Tag Archive: process philosophy


“Ultimately, the thinking of speculative pragmatism that is activist philosophy belongs to nature. Its aesthetico-politics compose a nature philosophy. The occurrent arts in which it exhibits itself are politics of nature.

“The one-word summary of its relational-qualitative goings on: ecology. Activist philosophy concerns the ecology of powers of existence. Becomings in the midst. Creative change taking place, self-enjoying, humanly or no, humanly and more.”

These two short paragraphs close the Introduction to Brian Massumi’s recent, and thoroughly Whiteheadian, book Semblance and Event. They serve as a good epigraph to what I’d like to discuss here, which is the “neo-Whiteheadian wave” I see arising in cultural theory and its connections to ecology and to “speculative realism” (which, in Massumi’s hands, becomes speculative pragmatism; the differences are worth exploring).

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With Whiteheadian process philosophers and object-oriented ontologists meeting minds in Claremont, Chris Vitale softening up to OOO, Levi Bryant declaring himself a process philosopher — more precisely, that he’s “always been, [is], and will always be a process philosopher” — and Ian Bogost sharing a very sympathetic attempt to develop commonalities between the two schools of thought, one could be forgiven for thinking we might be on the verge of a big philosophical group hug. That said, there remains much to chew on in these developments, and I think (and hope) that many of those involved will be doing that for some time to come. Several of the Claremont talks are now available online in one form or another: Ian Bogost’s paper is here, Steven Shaviro’s can be found here, Isabelle Stengers’ talk and Donna Haraway’s response have been shared here (on a wonderful new blog that not only shares many common interests with this blog, but uses the same WordPress theme, sans my background image), and Graham Harman live-blogged it all here.

Having now caught up with at least some of these, I want to throw out a few quick thoughts of my own on what makes a process-relational philosophical perspective not superior, but just very attractive, to me and I believe to others. It’s one of the pieces of process philosophy that I think is worth remembering in all these debates, and a reason why I believe that Whitehead’s re-entry into philosophical discourse (outside of the milieu of hardcore Whiteheadians) marks a significant shift in philosophy today.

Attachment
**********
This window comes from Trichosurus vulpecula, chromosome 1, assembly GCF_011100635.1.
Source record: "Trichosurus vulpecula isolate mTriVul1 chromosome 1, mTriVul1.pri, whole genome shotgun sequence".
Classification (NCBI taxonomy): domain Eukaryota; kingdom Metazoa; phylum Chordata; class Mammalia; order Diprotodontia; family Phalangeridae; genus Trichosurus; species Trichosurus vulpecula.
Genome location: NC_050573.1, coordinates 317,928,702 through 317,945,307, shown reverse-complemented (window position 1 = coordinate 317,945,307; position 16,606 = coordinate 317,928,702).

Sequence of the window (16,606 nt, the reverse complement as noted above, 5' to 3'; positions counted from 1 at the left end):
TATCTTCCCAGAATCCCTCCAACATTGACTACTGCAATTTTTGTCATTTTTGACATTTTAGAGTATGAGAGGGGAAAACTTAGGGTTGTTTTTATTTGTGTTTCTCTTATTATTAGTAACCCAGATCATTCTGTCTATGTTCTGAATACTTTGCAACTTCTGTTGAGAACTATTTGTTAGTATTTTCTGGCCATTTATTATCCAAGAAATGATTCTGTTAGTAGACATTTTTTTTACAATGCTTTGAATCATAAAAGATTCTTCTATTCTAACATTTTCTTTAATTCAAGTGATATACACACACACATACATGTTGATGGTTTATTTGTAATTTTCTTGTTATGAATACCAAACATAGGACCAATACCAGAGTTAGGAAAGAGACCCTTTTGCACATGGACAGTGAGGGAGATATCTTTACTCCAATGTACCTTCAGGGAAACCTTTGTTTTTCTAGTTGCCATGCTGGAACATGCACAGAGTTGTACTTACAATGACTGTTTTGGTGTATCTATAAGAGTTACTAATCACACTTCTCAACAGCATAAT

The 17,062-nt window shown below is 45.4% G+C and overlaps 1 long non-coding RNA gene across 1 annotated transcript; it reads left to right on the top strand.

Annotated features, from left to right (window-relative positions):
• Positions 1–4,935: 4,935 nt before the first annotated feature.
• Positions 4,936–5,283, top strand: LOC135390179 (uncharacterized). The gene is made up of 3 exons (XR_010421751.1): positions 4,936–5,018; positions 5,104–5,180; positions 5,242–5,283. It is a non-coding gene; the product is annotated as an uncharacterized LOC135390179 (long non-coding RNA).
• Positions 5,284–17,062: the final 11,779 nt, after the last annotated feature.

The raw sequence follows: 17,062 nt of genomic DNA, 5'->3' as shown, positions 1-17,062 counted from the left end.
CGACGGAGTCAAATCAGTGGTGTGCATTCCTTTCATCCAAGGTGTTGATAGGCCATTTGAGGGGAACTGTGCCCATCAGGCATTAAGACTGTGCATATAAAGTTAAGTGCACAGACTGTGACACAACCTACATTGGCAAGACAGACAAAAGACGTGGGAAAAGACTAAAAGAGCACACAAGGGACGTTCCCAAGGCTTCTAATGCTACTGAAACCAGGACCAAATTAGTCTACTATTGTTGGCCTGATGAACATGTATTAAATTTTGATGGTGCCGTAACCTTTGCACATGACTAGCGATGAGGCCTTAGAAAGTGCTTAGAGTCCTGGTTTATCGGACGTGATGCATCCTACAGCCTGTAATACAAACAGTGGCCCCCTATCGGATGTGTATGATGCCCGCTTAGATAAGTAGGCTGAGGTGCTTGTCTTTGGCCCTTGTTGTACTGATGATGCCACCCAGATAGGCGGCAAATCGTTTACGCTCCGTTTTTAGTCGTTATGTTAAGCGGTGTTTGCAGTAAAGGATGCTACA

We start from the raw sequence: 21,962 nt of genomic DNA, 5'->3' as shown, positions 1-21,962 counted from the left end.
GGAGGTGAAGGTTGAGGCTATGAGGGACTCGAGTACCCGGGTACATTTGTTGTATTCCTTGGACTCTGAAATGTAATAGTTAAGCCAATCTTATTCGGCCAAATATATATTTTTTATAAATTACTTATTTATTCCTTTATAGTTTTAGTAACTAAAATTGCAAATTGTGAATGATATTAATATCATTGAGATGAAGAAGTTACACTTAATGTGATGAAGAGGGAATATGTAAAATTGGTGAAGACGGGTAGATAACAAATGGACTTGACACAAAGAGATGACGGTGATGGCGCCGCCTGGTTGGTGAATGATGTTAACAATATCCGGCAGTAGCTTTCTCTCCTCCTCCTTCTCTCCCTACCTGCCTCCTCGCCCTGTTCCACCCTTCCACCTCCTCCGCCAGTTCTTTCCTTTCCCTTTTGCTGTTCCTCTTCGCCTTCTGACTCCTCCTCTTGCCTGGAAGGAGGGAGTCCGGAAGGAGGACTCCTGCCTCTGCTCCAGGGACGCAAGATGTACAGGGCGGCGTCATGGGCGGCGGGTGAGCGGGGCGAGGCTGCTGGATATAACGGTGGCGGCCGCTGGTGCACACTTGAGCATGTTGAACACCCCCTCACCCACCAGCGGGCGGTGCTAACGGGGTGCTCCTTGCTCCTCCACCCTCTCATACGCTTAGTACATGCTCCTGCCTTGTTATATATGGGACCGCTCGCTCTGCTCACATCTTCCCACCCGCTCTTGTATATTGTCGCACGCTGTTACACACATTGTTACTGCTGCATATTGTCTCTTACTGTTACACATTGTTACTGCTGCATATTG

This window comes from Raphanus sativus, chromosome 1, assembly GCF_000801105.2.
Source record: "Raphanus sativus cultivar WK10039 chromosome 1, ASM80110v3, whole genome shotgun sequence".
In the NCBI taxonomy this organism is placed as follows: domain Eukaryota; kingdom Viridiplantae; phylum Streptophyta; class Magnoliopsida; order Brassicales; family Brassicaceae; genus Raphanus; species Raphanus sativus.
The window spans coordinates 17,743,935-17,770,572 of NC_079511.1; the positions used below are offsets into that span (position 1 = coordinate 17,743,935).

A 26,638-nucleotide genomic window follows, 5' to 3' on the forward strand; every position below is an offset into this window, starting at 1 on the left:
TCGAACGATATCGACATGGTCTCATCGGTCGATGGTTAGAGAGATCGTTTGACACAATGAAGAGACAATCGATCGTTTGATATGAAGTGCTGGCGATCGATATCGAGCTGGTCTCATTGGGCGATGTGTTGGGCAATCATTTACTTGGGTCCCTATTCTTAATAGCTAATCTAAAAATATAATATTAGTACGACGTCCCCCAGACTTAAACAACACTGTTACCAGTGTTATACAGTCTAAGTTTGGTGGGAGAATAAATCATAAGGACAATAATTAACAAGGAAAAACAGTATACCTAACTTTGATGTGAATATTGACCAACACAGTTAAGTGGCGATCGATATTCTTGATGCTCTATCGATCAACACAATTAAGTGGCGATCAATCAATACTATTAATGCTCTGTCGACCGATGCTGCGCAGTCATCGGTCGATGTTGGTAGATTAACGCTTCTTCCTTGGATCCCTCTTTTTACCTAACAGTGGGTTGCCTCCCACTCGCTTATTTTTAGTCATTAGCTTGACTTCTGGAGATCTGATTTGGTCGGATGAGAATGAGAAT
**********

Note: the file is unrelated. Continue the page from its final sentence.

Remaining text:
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Process-relational theory primer

One of the tasks of this blog, since its inception in late 2008, has been to articulate a theoretical-philosophical perspective that I have come to call “process-relational.” This is a theoretical paradigm and an ontology that takes the basic nature of the world to be that of relational process: that is, it understands the basic constituents of the world to be events of encounter, acts or moments of experience that are woven together to constitute the processes by which all things occur, unfold, and evolve. Understanding ourselves and our relations with the world around us in this way, it is argued, can help us unwind ourselves from out of a set of dualisms that have ensnared modern thought over the last few centuries. In contrast to materialist, idealist, dualist, and other perspectives that have dominated modern western philosophy, a process-relational perspective more explicitly recognizes the dynamic, complex, systemic, and evolving nature of reality.

What follows is a brief summary of the process-relational perspective. It is followed by some bibliographic starting points and by a list of links to some of the more substantive posts on this blog that have dealt with process-relational theory.

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Buddhist objects & processes

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Does object-oriented ontology = Buddhism? Tim Morton has been making intriguing sounds to that effect, and Levi Bryant has begun to ask him the hard questions about how and whether that might be possible — of how to “square the circle” of independent substances (OOO) with Buddhism’s conditioned genesis (a.k.a. dependent arising, codependent origination).

Tim’s task strikes me as quite challenging, especially because Buddhism is conventionally thought to be as relational as philosophical traditions can get. Levi has a clear exposition of conditioned genesis, which he rightfully depicts as the cornerstone metaphysical principle on which Buddhist practice, psychology, and soteriology are all built.

It’s necessary, however, to think carefully about Buddhism’s relationality. One of the popular metaphors for thinking about conditioned origination is the idea of Indra’s jeweled net. Levi uses the image of a spider web, but the idea is the same. He writes:

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Bennett’s conatus

Just as I was getting ready to wind up the Bennett discussions yesterday, Scu posted a substantial piece about chapter 7, and promised more to come on chapter 8. I’m glad to see it, since I thought there could have been more discussion about both (and about some general issues throughout the book).

Picking up on the same lines I had noted (“Since I have challenged the uniqueness of humanity in several ways, why not conclude that we and they are equally entitled? [...] To put it bluntly, my conatus will not let me “horizontalize” the world completely”), Scu writes:

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